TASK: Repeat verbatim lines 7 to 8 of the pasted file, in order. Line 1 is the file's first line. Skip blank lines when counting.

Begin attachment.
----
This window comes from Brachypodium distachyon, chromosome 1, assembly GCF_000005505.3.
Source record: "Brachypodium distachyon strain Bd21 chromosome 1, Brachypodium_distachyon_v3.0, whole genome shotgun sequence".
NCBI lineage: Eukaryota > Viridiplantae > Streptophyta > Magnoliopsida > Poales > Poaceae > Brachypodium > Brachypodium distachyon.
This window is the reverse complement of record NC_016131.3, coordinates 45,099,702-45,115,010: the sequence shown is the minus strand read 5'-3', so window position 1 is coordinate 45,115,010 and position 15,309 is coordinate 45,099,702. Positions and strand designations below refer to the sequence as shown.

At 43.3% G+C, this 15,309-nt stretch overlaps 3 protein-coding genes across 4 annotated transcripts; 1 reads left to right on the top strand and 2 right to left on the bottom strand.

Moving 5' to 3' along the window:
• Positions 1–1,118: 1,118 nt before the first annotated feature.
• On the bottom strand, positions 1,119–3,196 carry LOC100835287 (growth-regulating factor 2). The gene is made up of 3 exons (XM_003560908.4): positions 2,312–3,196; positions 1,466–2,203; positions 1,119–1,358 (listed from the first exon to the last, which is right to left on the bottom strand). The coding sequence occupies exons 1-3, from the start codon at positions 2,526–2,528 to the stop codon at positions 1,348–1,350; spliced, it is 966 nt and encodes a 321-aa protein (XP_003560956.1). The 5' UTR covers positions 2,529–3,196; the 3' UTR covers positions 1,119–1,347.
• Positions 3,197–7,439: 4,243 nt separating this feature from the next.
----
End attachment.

• Positions 1–1,118: 1,118 nt before the first annotated feature.
• On the bottom strand, positions 1,119–3,196 carry LOC100835287 (growth-regulating factor 2). The gene is made up of 3 exons (XM_003560908.4): positions 2,312–3,196; positions 1,466–2,203; positions 1,119–1,358 (listed from the first exon to the last, which is right to left on the bottom strand). The coding sequence occupies exons 1-3, from the start codon at positions 2,526–2,528 to the stop codon at positions 1,348–1,350; spliced, it is 966 nt and encodes a 321-aa protein (XP_003560956.1). The 5' UTR covers positions 2,529–3,196; the 3' UTR covers positions 1,119–1,347.